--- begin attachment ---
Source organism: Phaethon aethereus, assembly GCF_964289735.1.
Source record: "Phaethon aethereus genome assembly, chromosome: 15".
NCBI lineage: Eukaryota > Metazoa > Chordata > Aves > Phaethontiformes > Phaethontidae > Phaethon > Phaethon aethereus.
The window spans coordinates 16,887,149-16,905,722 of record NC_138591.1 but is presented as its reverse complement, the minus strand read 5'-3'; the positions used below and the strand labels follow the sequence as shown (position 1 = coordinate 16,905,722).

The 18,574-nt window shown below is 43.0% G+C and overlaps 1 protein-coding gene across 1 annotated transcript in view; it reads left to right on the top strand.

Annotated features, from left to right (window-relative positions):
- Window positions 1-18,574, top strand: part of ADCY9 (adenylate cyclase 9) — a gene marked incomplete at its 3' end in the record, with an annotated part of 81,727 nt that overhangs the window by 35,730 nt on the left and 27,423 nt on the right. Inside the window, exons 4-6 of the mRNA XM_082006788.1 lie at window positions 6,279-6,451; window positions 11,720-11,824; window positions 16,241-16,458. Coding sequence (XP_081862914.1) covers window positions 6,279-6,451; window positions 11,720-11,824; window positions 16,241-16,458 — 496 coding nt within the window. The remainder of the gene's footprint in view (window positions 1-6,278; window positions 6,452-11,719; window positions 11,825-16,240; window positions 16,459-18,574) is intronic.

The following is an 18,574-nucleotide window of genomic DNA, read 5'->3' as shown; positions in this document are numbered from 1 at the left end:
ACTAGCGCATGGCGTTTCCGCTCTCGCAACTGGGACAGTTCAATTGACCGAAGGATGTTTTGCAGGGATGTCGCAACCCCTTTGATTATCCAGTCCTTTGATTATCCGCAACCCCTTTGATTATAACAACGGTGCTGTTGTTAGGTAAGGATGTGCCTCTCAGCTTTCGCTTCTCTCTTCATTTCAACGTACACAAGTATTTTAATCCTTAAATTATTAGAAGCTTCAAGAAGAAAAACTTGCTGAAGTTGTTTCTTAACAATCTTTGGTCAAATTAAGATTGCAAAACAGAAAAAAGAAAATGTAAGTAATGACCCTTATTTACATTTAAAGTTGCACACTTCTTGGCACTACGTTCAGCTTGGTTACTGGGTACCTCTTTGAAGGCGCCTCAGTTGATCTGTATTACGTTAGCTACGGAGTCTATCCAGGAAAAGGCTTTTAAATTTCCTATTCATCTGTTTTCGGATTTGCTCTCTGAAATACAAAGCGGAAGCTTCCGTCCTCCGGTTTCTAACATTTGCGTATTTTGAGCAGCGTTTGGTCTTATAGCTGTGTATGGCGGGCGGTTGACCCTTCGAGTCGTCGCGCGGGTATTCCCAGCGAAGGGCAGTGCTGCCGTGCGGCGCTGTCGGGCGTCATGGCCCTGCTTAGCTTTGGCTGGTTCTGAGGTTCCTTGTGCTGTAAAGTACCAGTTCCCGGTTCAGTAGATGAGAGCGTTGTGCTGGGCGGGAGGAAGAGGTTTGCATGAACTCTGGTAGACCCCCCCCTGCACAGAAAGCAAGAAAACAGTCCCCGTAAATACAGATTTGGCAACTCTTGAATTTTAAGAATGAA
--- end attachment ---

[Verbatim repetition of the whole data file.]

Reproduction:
Source organism: Phaethon aethereus, assembly GCF_964289735.1.
Source record: "Phaethon aethereus genome assembly, chromosome: 15".
NCBI lineage: Eukaryota > Metazoa > Chordata > Aves > Phaethontiformes > Phaethontidae > Phaethon > Phaethon aethereus.
The window spans coordinates 16,887,149-16,905,722 of record NC_138591.1 but is presented as its reverse complement, the minus strand read 5'-3'; the positions used below and the strand labels follow the sequence as shown (position 1 = coordinate 16,905,722).

The 18,574-nt window shown below is 43.0% G+C and overlaps 1 protein-coding gene across 1 annotated transcript in view; it reads left to right on the top strand.

Annotated features, from left to right (window-relative positions):
- Window positions 1-18,574, top strand: part of ADCY9 (adenylate cyclase 9) — a gene marked incomplete at its 3' end in the record, with an annotated part of 81,727 nt that overhangs the window by 35,730 nt on the left and 27,423 nt on the right. Inside the window, exons 4-6 of the mRNA XM_082006788.1 lie at window positions 6,279-6,451; window positions 11,720-11,824; window positions 16,241-16,458. Coding sequence (XP_081862914.1) covers window positions 6,279-6,451; window positions 11,720-11,824; window positions 16,241-16,458 — 496 coding nt within the window. The remainder of the gene's footprint in view (window positions 1-6,278; window positions 6,452-11,719; window positions 11,825-16,240; window positions 16,459-18,574) is intronic.

The following is an 18,574-nucleotide window of genomic DNA, read 5'->3' as shown; positions in this document are numbered from 1 at the left end:
ACTAGCGCATGGCGTTTCCGCTCTCGCAACTGGGACAGTTCAATTGACCGAAGGATGTTTTGCAGGGATGTCGCAACCCCTTTGATTATCCAGTCCTTTGATTATCCGCAACCCCTTTGATTATAACAACGGTGCTGTTGTTAGGTAAGGATGTGCCTCTCAGCTTTCGCTTCTCTCTTCATTTCAACGTACACAAGTATTTTAATCCTTAAATTATTAGAAGCTTCAAGAAGAAAAACTTGCTGAAGTTGTTTCTTAACAATCTTTGGTCAAATTAAGATTGCAAAACAGAAAAAAGAAAATGTAAGTAATGACCCTTATTTACATTTAAAGTTGCACACTTCTTGGCACTACGTTCAGCTTGGTTACTGGGTACCTCTTTGAAGGCGCCTCAGTTGATCTGTATTACGTTAGCTACGGAGTCTATCCAGGAAAAGGCTTTTAAATTTCCTATTCATCTGTTTTCGGATTTGCTCTCTGAAATACAAAGCGGAAGCTTCCGTCCTCCGGTTTCTAACATTTGCGTATTTTGAGCAGCGTTTGGTCTTATAGCTGTGTATGGCGGGCGGTTGACCCTTCGAGTCGTCGCGCGGGTATTCCCAGCGAAGGGCAGTGCTGCCGTGCGGCGCTGTCGGGCGTCATGGCCCTGCTTAGCTTTGGCTGGTTCTGAGGTTCCTTGTGCTGTAAAGTACCAGTTCCCGGTTCAGTAGATGAGAGCGTTGTGCTGGGCGGGAGGAAGAGGTTTGCATGAACTCTGGTAGACCCCCCCCTGCACAGAAAGCAAGAAAACAGTCCCCGTAAATACAGATTTGGCAACTCTTGAATTTTAAGAATGAA